'Watch What Happens Live' from the studio audience's point of view

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As part of  Zap2it's week with Bravo in New York City, we attended Sunday's (Nov. 15) live taping of "Watch What Happens Live," Bravo's Internet show that grew to become the network's hit late-night talk/post-mortem show hosted by Bravolebrity and SVP of Original Programming and Development, Andy Cohen.

This entry is all about the experience of being in the show's audience. Later this week, we'll be shadowing Andy as he gets himself prepped for the show and we'll get more of the production side of things.

Location: "WWHL" isn't taped at 30 Rockefeller Plaza as I thought it might be. Don't laugh. After all, that's where sister company, NBC, shoots the "Today" show (another little chat show you may have heard of) and that's where Bravo's offices are located. Okay, laugh. 

It's actually shot in the Tribeca area of New York City in a nondescript building that also houses the production company behind the show, Embassy Row. At 10:30 p.m. ET on a Sunday, Tribeca was a ghost town (if homeless people were called "ghosts"), but my college friend (who was my "plus one") and I turned a quick left at a girl who dumpster -dived for a piece of pizza and then we saw a line of town cars waiting in front of a building. That's how we knew we were there.

Reception: Once we arrived to the Embassy Row offices, we immediately ran into our Bravo PR rep and in moments a young man identified himself as the "bartender." My friend and I both had a drink in our hands in minutes. Then, Andy came rushing through, who is larger than life in person (that's not just TV) and remembered me from when I interviewed him over the summer at TCA. My friend went nuts at the sight of him. He only had a moment to say "hi" before he rushed off to the studio to tape the promos for the show.

So, while we waited to be seated in the studio, we chatted with the folks in the waiting area. It was a diverse group, some who worked for Bravo and Embassy Row and their friends. There was a young woman who worked at CBS news, but I don't think she was there in any official capacity. She kind of reminded me of Olivia from MTV's "The City." Make your own conclusions. Oh snap.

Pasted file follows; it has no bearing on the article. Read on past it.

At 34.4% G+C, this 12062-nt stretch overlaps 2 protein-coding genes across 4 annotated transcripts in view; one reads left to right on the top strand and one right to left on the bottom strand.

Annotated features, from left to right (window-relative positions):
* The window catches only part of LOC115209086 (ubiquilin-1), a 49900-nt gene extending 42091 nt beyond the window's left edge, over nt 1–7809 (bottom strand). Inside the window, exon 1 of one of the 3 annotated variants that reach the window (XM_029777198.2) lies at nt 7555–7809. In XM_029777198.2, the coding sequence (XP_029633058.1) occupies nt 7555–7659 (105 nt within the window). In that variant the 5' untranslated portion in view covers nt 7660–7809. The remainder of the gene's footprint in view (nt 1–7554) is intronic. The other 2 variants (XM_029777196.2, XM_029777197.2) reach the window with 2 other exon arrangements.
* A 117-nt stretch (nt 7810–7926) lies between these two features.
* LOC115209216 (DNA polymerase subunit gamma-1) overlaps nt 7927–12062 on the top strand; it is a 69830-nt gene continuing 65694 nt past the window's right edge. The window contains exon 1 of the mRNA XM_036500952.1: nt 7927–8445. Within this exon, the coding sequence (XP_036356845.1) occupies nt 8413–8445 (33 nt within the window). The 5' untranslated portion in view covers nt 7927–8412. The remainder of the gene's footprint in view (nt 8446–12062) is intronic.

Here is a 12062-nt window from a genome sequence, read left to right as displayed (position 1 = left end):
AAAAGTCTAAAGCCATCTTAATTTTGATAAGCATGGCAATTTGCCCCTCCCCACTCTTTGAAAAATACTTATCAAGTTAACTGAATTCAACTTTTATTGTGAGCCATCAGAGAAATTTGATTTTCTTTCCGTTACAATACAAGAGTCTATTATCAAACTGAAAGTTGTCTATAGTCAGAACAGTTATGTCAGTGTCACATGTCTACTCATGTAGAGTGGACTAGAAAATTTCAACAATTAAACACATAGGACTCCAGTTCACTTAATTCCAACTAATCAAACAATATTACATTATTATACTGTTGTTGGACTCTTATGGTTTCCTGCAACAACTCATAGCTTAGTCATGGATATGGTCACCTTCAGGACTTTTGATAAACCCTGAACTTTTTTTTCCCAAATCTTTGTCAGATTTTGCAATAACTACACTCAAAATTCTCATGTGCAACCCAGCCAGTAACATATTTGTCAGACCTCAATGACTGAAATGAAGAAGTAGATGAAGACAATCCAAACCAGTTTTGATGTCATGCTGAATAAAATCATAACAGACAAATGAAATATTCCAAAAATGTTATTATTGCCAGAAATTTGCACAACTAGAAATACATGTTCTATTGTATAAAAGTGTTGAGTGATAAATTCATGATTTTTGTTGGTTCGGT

The studio: Before long, a production person showed us to our seats in the studio. It was tiny and not what I expected. That's not to say that's a bad thing, but it's always amazing to see what the magic of TV can pull off. It was cozy and fit maybe a dozen people for the audience, but the small crowd's energy was good. 

When I looked up, just a few feet away from me were the night's guests, the legendary Molly Shannon ( "Saturday Night Live," "Superstar") and Kristin Chenoweth ( "Wicked," "Glee"). First impressions? Molly has legs for days and Chenoweth is a little thing. There are several cameras set up along the perimeter and the director (or producer, I'm not sure) stood just a few feet from us. Sitting in front of us was a good friend of Andy's (who we later found out is the head of a big talent agency) and, though we didn't learn until the taping was over, actress Ellen Barkin was sitting right in front of us.

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By the way, we learned some of those items sitting on the shelves lining the back wall are taken right from Andy's home. We'll see if he will tell us which ones when we shadow him later this week.

The taping: I actually didn't know the show had an audience at all. I believed it was the crew's laughing and reactions that we heard. But, no, that's the audience. And unlike other show tapings I've attended, we were given no instructions to clap or laugh. So, whatever you hear are authentic reactions from the peanut gallery. 

You can watch this part on TV, but I can tell you that while Chenoweth declared she doesn't drink, she sure loved her chocolate martini. By the way, the show's guests get to pick what drink they'd like for their appearance and the "bartender" keeps 'em coming. Also, there's this dedicated three or four-person crew in the studio that are keeping everything and everyone on task and on time. That's not counting whoever is answering phones and tabulating the poll question votes, who aren't in the studio. But, still it's pretty amazing what the few people in the studio are capable of. One cameraman runs back and forth between cameras with a very worried look on his face. I'll get more info on the production side of things when I shadow Andy later in the week.

The after show: After the live show, Andy and his guests shoot the after show for bravotv.com. Before that, though, Andy's mom typically text messages him her verdict on the night's program. Shannon and Chenoweth got a "terrific." Andy shared some other post-show comments she texted him recently, such as "good show," "are you loaded?," and "don't go out too late." Aw, ma.

Is there anything about the show that you're wondering about? Leave a comment with your question and we'll try to find out the answer!

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Photo credit: Bravo

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